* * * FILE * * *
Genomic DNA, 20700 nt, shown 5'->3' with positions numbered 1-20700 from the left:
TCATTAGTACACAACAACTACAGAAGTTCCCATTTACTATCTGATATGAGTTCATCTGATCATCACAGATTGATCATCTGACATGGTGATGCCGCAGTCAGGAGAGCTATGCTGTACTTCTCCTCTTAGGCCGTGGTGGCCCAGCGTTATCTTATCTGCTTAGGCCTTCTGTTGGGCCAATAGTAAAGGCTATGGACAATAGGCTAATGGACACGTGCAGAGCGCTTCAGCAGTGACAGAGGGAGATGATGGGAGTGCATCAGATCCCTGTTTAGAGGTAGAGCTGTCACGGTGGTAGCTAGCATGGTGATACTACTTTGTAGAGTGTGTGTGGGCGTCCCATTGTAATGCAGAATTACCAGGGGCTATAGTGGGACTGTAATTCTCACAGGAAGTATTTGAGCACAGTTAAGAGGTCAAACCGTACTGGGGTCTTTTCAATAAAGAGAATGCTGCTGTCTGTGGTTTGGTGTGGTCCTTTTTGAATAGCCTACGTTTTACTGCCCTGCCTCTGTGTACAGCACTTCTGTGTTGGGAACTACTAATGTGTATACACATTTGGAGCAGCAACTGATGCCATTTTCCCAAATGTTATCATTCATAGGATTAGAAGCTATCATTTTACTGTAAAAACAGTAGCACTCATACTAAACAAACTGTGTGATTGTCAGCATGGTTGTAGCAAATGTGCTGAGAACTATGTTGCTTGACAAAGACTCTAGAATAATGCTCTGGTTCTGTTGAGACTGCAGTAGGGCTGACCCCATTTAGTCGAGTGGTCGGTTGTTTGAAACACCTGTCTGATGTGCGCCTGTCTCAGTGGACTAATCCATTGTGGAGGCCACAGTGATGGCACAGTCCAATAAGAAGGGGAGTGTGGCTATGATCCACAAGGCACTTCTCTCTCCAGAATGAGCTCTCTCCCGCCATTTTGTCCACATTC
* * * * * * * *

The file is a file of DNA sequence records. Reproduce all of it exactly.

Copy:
Genomic DNA, 20700 nt, shown 5'->3' with positions numbered 1-20700 from the left:
TCATTAGTACACAACAACTACAGAAGTTCCCATTTACTATCTGATATGAGTTCATCTGATCATCACAGATTGATCATCTGACATGGTGATGCCGCAGTCAGGAGAGCTATGCTGTACTTCTCCTCTTAGGCCGTGGTGGCCCAGCGTTATCTTATCTGCTTAGGCCTTCTGTTGGGCCAATAGTAAAGGCTATGGACAATAGGCTAATGGACACGTGCAGAGCGCTTCAGCAGTGACAGAGGGAGATGATGGGAGTGCATCAGATCCCTGTTTAGAGGTAGAGCTGTCACGGTGGTAGCTAGCATGGTGATACTACTTTGTAGAGTGTGTGTGGGCGTCCCATTGTAATGCAGAATTACCAGGGGCTATAGTGGGACTGTAATTCTCACAGGAAGTATTTGAGCACAGTTAAGAGGTCAAACCGTACTGGGGTCTTTTCAATAAAGAGAATGCTGCTGTCTGTGGTTTGGTGTGGTCCTTTTTGAATAGCCTACGTTTTACTGCCCTGCCTCTGTGTACAGCACTTCTGTGTTGGGAACTACTAATGTGTATACACATTTGGAGCAGCAACTGATGCCATTTTCCCAAATGTTATCATTCATAGGATTAGAAGCTATCATTTTACTGTAAAAACAGTAGCACTCATACTAAACAAACTGTGTGATTGTCAGCATGGTTGTAGCAAATGTGCTGAGAACTATGTTGCTTGACAAAGACTCTAGAATAATGCTCTGGTTCTGTTGAGACTGCAGTAGGGCTGACCCCATTTAGTCGAGTGGTCGGTTGTTTGAAACACCTGTCTGATGTGCGCCTGTCTCAGTGGACTAATCCATTGTGGAGGCCACAGTGATGGCACAGTCCAATAAGAAGGGGAGTGTGGCTATGATCCACAAGGCACTTCTCTCTCCAGAATGAGCTCTCTCCCGCCATTTTGTCCACATTC